Careers Guide: What I wish I had known then...

Managing upwards, money worries, qualifications: 10 experienced sector professionals tell Alex Blyth what people starting a charity career should know

How the funding system works

Claire Jones, youth volunteering development manager at Oxfordshire Children and Voluntary Youth Services

It’s vital to know how the funding system works – how charities are funded, for what length of time and what, if anything, they have to give funders in return. I also wish I had known how funding can affect jobs and charities so significantly, and how with the fall of an axe a charity can go under, losing the service, staff and everything. Having been in this position on more than one occasion, I know it can be tough and is something to be mindful of. When I apply for jobs now, I ask about funding and check the contract. I find out how the charity has been doing recently and where it is in relation to targets.

See your boss as part of a team

Ruth Greenberg, chief officer of the Partnership Council, a Nottingham charity that helps people in the area improve their lives and neighbourhoods

I wish I had known what managing upwards meant. Basically, it means working with your manager as part of a team, rather than seeing them as an adversary or someone to avoid. It’s much better to be honest and communicate with your boss, even when there’s a problem. A good manager will understand if you can’t meet a deadline, for instance, and will work with you to resolve issues.

Also, when I began managing, I followed all the sector ‘good practice’ guidelines, such as having monthly support and supervision sessions with staff. I wish I’d known this wouldn’t work. It’s far more important to tailor how you manage to individual members of staff. Now I meet some staff every week, because they need a confidence boost or support with a complex project, while I meet others every six weeks. Don’t rigidly apply ‘good practice’. Adapt and refine it to suit your particular needs.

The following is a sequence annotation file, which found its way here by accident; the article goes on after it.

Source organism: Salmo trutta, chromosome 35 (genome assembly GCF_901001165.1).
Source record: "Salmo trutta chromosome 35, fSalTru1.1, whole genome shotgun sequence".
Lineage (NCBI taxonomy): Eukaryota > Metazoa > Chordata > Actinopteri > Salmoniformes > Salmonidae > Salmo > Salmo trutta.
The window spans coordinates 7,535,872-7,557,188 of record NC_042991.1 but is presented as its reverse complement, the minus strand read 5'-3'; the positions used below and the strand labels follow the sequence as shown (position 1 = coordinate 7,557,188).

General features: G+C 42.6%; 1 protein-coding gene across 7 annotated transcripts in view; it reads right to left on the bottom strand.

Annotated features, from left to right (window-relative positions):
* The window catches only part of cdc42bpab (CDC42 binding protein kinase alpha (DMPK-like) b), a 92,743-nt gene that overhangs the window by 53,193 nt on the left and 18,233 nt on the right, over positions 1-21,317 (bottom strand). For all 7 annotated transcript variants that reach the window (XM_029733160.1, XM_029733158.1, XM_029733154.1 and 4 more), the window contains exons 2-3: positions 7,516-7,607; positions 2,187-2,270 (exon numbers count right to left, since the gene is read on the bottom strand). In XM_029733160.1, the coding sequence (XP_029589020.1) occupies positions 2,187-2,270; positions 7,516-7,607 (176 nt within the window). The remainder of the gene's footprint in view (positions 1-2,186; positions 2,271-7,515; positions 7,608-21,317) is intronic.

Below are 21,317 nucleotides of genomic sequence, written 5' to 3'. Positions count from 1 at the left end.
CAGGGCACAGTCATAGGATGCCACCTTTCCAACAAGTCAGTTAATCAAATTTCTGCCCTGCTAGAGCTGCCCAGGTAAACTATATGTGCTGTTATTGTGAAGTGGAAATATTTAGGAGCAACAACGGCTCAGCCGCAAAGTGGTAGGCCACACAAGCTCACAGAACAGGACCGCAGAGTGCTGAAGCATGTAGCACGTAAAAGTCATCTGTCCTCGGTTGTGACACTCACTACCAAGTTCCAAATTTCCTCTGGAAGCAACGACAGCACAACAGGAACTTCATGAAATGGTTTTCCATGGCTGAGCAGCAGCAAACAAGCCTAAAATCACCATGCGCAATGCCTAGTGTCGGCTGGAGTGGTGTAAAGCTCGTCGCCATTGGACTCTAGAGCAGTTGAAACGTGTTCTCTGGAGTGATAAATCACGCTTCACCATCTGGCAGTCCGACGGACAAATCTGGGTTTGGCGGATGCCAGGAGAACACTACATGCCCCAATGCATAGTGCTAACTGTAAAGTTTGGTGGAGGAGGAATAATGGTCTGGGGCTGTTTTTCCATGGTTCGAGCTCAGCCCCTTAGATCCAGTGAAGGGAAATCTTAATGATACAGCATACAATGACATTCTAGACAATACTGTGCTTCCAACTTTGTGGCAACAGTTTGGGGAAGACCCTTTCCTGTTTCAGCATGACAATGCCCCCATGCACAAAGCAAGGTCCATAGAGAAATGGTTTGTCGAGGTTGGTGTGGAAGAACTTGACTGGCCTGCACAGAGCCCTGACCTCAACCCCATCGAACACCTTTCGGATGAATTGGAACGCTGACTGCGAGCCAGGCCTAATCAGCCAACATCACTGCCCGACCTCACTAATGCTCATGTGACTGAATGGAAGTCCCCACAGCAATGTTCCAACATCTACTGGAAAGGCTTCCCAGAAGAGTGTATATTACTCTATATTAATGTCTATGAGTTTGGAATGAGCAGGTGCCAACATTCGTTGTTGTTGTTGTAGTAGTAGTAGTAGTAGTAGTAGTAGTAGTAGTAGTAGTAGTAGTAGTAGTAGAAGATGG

Finally, I wish I’d known that ‘game players’ do get found out. Throughout my working life I’ve encountered people who, for example, claim credit for work they haven’t done. It can be frustrating to see these people prospering, particularly if their good fortune isn’t backed up by work. But they get found out in the end. Partnership working is key to the sector and is built on mutual trust and reliability, so genuine individuals will always triumph eventually.

All employers want qualifications

Dawn Stott, managing director of the Association for Perioperative Practice, a Harrogate-based charity enhancing skills in hospital operating theatres

You need qualifications to support any knowledge and experience you may have. Not everyone went to university when I was a girl and, having taken eight years out to start a family, I came back into a marketplace that was much more competitive and in which every employer was looking for a qualification. I began to reinvent myself in the healthcare sector, but it soon became obvious to me that if I was going to enhance my career I would need to invest time in obtaining a business qualification, which I did through the Open University. This gave me the knowledge to underpin the experience I had, enabling me to make progress up the career ladder.

Be flexible, whatever your role

Jan O’Connor, manager of the Wood Street Mission, a children’s charity based in central Manchester

Flexibility is vital. My 10 years in the third sector have shown me that no matter what your job is meant to be, you need to be a jack of all trades. In a typical day I do HR management, financial control, administration and fundraising. It is a job where you learn as you go, and before I began working at Wood Street I did not realise the many skills I would develop. I also wish I had known how much I would care about the people we help. It can be hard at times not to become emotionally involved.